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THE PIONEER: Sweet, Dead Azalea

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But you won’t catch me weeping for it today, although the drab, vacant site does have the power to make me pause and savor a few memories before driving on. They are a teenager’s memories, recollections of hanging out in the central court, shopping for back-to-school clothes at the old Thalhimers department store’s first suburban branch, and — oddly — the scent of now decidedly unfashionable aftershaves and colognes such as English Leather and Jade East. They say that the sense of smell is the most evocative of the past. Does anybody wear Jade East anymore? Do they even make English Leather these days?

Azalea Mall was the first Richmond shopping center to incorporate the word “mall” into its name. That gave us the opportunity to have fun with this new-to-Richmond word, playing on the homophonic word moll. In our sophomoric fantasies, the Azalea Moll was a pulp-novel blond bombshell hanging on the arm of a gangster in a pinstripe suit and a felt hat. We imagined that she lived in the stockroom at Woolworth, I suppose, and came out only late at night to flaunt her brassy good looks to titillate the night watchman. Sophomoric vocabulary fantasies were OK then. We were, after all, not far past our sophomore year. Today the cool kids would label us as word geeks. Come to think of it, they probably did then, too, even if we didn’t realize it.

But I’m not a teenager any more, and trying to conjure up personality defects that might or might not have cursed me all those many years ago is little more than mental gymnastics today. The Azalea Moll never was, and Azalea Mall is no more.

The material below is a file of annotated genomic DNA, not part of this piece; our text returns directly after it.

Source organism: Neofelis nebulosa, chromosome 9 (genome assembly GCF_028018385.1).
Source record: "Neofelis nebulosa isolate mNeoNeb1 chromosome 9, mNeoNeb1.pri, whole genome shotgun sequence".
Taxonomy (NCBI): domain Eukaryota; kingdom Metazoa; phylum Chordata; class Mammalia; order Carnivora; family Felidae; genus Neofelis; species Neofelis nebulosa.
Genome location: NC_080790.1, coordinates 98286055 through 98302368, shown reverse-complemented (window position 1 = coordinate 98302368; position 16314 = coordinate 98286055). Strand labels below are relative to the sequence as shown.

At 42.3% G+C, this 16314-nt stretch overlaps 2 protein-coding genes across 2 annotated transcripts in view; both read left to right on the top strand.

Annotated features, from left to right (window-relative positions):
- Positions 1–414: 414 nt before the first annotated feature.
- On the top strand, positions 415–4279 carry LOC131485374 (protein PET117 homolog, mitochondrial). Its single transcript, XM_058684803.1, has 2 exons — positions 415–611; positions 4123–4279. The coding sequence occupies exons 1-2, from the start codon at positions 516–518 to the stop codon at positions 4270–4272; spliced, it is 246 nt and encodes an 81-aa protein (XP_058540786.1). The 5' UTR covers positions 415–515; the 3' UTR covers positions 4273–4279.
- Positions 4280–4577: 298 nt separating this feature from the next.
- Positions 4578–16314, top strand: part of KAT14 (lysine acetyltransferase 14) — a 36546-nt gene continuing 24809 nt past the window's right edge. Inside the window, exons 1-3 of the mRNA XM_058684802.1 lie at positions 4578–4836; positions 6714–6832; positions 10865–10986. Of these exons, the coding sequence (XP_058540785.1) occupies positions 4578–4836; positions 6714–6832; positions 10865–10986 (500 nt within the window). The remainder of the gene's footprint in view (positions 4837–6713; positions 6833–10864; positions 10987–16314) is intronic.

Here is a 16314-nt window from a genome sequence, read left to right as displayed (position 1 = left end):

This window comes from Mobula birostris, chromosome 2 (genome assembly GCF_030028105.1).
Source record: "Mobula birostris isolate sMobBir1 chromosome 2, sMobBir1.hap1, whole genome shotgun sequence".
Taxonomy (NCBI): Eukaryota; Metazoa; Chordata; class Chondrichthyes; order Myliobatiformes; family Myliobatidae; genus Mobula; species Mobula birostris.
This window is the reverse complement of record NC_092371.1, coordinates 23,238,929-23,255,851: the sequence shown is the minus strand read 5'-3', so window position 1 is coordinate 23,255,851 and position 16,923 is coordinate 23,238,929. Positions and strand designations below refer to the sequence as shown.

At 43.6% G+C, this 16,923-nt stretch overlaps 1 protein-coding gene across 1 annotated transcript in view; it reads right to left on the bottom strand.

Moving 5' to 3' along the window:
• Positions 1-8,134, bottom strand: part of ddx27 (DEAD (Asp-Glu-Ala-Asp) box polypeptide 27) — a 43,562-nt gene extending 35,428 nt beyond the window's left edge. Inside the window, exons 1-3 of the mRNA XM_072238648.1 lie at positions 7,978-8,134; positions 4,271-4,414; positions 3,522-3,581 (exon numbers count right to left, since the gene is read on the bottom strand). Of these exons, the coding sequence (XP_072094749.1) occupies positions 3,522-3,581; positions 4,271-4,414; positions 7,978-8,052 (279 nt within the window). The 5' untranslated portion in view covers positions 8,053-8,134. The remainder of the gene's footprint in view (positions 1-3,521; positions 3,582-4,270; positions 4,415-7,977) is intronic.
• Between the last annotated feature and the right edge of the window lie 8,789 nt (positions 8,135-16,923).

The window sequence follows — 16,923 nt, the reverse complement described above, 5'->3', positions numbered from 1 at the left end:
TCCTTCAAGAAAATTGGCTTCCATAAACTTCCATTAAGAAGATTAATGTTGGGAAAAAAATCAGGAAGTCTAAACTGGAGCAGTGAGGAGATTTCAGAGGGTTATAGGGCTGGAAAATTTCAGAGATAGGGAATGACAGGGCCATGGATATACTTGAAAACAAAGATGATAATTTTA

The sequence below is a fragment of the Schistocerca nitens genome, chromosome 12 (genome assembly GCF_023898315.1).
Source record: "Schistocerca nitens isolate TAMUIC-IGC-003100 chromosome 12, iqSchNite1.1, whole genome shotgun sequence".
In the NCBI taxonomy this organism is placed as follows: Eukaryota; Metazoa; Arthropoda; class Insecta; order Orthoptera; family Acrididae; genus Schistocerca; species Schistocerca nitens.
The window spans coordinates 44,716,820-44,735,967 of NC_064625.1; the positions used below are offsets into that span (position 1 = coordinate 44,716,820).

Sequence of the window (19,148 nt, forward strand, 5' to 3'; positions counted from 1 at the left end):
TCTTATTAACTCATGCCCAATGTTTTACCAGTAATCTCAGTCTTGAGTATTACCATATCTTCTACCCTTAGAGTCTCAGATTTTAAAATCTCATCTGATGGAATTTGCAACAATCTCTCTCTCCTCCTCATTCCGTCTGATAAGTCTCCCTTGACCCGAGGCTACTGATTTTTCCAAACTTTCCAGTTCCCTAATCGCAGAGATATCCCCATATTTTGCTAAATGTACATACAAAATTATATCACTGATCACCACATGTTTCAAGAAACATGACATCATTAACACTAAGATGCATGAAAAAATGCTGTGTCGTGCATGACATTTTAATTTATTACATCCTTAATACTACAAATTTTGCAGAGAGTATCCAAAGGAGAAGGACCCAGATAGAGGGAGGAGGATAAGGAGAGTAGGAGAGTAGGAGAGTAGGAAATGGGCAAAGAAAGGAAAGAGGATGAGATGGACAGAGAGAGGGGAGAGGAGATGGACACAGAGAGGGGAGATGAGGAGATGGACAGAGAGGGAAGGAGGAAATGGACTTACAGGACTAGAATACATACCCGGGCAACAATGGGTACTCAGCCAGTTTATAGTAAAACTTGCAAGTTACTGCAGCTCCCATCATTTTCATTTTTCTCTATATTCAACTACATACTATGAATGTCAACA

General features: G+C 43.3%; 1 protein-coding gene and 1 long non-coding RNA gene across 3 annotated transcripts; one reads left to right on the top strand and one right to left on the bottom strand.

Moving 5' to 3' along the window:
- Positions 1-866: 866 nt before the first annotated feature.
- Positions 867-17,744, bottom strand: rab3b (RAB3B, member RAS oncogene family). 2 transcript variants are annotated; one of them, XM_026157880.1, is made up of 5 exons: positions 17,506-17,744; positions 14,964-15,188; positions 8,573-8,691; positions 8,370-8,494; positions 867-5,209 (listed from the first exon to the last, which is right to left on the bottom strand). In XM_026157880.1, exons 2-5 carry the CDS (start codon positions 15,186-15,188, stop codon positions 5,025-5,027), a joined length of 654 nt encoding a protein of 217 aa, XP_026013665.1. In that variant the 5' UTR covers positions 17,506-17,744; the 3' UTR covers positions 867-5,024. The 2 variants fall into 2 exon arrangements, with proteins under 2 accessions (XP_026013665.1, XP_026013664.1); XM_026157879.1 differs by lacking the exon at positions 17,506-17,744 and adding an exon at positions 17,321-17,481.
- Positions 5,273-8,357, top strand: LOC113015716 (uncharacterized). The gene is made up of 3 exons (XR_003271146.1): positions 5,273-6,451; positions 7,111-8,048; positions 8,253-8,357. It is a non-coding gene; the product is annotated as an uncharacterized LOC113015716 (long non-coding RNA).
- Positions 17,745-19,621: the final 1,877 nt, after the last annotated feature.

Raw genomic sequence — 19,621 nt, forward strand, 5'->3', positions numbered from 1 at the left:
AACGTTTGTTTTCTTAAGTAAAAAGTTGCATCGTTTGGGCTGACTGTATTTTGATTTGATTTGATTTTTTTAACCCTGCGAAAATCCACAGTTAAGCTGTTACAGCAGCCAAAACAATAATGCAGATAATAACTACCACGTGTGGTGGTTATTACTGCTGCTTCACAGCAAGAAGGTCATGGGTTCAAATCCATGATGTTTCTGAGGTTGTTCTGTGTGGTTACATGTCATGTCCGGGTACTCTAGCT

Although it might be tempting to urge you to light a candle or lift a glass of champagne or whatever one does to mourn the loss of a part of Richmond’s commercial past, I won’t do that. Change happens. Demographic patterns change. Cities sprawl. What’s trendy and chic and hot one day is forsaken soon enough. And most times, that’s all for the best.

But as we brace ourselves for the openings of two more shopping centers — both of them bigger and better and cooler and hipper than anything Richmond’s ever seen before — I can’t help wondering: How long will it be before they’re considered quaint and dated and out-of-fashion. How many years will it be before weeds spring up through cracks in the asphalt at Short Pump and Stony Point? And when those sites, too, stand abandoned and desolate, will we care as little as we do about the demise of Azalea Mall. Probably so.

It takes a long time for a Virginian to come to grips with the fact that change is sometimes good — and always inevitable. Now, I’m glad I’m there. Otherwise I’d be spending a lot of my time weeping for things that really don’t matter. S

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